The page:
How old are you, really? Communicating chronic risk through ‘effective age’ of your body and organs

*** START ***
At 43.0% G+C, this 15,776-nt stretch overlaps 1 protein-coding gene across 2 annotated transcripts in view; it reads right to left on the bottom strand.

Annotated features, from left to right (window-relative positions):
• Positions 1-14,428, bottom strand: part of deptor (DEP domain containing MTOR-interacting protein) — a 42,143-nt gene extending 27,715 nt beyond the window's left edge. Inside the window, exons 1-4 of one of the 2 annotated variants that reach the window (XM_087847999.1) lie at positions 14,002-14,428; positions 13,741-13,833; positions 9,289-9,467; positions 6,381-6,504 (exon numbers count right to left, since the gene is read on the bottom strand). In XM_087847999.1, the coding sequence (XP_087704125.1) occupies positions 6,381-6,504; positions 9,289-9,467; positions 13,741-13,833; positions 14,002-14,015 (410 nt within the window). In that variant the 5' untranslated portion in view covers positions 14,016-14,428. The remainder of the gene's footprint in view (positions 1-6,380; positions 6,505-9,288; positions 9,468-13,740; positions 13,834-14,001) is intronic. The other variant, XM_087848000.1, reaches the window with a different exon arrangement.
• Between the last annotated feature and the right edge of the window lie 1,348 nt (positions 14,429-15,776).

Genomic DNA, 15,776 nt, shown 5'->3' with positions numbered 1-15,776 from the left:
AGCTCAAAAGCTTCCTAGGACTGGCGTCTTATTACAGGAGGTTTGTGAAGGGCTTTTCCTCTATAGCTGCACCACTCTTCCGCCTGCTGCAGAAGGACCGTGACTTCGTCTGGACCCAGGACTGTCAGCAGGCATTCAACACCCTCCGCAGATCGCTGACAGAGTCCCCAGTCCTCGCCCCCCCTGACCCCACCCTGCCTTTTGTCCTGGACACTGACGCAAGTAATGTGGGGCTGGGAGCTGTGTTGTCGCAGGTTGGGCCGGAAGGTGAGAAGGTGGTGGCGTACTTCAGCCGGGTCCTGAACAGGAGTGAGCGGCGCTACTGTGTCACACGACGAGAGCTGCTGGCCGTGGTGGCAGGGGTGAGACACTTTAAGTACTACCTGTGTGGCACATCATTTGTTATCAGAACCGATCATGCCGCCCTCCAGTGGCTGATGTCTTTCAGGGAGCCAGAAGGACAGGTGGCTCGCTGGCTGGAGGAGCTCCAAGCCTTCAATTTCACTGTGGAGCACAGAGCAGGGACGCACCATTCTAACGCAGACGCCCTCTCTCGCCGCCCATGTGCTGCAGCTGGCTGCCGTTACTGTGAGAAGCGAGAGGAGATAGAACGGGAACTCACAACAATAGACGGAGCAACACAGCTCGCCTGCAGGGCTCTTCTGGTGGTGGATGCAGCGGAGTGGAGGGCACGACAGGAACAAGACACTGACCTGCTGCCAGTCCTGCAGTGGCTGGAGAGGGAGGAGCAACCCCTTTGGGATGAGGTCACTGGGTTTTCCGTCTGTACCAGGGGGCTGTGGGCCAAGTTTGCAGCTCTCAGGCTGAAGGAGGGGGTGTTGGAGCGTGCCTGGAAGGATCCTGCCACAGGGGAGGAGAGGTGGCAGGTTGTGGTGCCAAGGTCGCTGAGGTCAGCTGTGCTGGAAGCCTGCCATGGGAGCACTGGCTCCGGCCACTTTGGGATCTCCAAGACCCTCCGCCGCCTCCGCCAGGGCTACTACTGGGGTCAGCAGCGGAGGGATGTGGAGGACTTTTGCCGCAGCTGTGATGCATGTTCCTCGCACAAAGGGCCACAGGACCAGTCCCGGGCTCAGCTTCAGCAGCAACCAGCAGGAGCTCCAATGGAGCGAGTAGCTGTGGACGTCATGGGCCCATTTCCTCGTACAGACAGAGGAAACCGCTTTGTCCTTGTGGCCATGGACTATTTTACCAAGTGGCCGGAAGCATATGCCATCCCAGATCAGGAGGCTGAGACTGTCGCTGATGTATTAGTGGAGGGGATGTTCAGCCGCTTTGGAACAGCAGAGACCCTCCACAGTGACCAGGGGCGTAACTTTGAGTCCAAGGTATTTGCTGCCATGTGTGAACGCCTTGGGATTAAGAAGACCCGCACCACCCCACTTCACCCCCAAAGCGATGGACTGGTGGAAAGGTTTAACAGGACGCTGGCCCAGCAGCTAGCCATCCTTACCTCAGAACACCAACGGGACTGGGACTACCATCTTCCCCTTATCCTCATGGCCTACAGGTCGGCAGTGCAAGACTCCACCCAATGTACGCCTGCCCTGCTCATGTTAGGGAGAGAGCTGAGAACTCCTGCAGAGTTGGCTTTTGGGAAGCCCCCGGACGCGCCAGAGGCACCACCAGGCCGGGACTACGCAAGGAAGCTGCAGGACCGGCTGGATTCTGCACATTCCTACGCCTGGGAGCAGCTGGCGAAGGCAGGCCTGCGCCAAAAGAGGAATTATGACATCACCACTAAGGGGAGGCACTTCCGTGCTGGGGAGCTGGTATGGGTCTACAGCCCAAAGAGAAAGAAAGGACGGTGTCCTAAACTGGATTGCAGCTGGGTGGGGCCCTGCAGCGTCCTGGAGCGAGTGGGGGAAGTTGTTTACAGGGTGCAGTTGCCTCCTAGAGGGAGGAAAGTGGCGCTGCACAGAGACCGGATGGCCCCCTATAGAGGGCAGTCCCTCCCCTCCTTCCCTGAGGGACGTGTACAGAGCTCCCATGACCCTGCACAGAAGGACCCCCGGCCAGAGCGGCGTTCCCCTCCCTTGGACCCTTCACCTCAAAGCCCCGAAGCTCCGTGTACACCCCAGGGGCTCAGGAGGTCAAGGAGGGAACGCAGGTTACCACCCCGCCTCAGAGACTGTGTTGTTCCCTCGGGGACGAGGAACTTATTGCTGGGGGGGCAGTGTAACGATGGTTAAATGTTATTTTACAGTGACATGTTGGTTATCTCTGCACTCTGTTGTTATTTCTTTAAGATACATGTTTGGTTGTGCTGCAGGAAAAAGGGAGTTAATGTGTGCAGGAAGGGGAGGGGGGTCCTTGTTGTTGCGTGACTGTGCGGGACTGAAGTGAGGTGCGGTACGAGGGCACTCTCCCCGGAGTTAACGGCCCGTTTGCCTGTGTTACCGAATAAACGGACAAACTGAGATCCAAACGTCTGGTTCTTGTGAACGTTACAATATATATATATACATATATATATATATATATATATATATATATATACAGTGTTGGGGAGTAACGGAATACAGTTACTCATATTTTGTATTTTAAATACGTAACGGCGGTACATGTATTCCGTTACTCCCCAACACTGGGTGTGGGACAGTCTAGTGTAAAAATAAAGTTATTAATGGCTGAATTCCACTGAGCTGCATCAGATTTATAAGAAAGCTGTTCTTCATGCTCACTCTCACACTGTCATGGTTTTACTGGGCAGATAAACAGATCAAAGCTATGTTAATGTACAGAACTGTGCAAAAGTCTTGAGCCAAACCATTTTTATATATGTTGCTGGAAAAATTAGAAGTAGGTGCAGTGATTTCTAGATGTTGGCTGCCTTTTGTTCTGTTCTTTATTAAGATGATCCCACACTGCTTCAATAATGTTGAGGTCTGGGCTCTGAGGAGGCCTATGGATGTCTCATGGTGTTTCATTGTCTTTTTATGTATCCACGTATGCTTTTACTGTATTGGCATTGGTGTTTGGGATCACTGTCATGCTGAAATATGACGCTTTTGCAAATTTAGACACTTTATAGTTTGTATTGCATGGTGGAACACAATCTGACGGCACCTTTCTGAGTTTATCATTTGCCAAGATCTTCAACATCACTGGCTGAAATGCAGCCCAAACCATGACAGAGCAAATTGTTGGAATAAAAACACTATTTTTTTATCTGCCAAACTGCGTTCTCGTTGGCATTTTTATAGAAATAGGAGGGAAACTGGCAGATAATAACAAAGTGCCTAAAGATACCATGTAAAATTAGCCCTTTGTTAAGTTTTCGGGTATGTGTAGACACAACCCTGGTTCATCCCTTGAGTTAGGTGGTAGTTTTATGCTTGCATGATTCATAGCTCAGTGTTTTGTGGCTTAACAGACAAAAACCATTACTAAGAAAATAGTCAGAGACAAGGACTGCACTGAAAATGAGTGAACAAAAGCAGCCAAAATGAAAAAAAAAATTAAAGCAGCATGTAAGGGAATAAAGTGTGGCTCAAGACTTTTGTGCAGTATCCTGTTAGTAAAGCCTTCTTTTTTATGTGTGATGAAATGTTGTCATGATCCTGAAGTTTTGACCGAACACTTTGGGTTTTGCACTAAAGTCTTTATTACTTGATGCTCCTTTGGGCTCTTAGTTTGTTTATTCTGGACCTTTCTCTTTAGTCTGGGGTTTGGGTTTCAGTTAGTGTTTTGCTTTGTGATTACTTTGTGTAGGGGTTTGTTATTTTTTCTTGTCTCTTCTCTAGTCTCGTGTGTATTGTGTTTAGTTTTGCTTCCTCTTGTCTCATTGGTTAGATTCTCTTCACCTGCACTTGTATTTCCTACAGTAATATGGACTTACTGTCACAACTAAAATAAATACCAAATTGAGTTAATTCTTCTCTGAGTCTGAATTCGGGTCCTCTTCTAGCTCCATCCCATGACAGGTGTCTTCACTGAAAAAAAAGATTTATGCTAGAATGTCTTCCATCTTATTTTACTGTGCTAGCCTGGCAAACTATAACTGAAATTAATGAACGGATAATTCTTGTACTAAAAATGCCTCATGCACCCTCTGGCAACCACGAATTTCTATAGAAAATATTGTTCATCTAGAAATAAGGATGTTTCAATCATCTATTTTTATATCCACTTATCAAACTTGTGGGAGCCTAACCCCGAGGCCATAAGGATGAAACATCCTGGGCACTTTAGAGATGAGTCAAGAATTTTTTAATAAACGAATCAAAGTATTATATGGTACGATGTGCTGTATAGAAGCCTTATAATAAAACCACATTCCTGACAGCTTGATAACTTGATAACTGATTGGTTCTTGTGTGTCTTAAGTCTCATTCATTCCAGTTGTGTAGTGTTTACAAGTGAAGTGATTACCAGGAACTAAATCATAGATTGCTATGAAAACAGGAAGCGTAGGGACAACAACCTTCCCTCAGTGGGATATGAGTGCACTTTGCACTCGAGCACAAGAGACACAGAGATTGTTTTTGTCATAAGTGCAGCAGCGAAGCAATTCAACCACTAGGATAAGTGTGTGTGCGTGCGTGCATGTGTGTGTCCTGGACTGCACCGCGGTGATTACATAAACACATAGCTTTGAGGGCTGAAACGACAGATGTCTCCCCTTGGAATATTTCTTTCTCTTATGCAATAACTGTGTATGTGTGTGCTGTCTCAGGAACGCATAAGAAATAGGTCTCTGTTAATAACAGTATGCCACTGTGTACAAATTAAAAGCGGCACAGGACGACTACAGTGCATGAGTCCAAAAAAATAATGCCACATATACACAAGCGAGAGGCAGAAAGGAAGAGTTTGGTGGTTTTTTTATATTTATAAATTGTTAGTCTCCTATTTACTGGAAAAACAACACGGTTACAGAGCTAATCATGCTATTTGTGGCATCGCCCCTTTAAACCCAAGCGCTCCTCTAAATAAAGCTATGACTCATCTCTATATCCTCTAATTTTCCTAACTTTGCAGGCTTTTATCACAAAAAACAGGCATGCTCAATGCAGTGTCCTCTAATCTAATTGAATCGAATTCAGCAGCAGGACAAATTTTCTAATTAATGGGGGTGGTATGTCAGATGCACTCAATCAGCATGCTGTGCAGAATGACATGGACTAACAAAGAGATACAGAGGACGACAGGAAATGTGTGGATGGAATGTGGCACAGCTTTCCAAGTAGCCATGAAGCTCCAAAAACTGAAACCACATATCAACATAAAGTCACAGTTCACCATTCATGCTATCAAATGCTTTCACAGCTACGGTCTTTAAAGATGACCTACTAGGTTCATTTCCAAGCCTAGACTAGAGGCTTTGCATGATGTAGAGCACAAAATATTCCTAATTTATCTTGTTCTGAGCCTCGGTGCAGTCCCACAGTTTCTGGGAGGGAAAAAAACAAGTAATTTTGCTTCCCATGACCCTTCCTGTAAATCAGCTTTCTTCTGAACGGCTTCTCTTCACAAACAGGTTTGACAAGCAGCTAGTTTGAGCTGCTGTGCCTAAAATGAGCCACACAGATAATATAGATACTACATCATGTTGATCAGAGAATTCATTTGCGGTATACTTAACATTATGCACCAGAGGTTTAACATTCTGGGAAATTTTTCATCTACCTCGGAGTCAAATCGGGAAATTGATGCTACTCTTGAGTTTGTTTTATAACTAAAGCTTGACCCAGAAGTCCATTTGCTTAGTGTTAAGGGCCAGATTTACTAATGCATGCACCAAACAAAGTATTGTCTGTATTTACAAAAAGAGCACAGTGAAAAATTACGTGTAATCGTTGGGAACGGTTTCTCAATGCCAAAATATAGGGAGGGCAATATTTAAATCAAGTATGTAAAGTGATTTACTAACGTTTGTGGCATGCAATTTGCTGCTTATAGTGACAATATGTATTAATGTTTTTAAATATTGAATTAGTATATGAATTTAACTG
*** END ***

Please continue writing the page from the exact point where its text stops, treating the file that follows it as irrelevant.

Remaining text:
In communicating chronic risks, there is increasing use of a metaphor that can be termed ‘effective-age’: the age of a ‘healthy’ person who has the same risk profile as the individual in question. Popular measures include ‘real-age’, ‘heart-age’, ‘lung-age’ and so on. Here we formally define this concept, and illustrate its use in a variety of areas. We explore conditions under which the years lost or gained that are associated with exposure to risk factors depends neither on current chronological age, nor the period over which the risk is defined. These conditions generally hold for all-cause adult mortality, which enables a simple and vivid translation from hazard-ratios to years lost or gained off chronological age. Finally we consider the attractiveness and impact of this concept. Under reasonable assumptions, the risks associated with specific behaviours can be expressed in terms of years gained or lost off your effective age. The idea of effective age appears a useful and attractive metaphor to vividly communicate risks to individuals.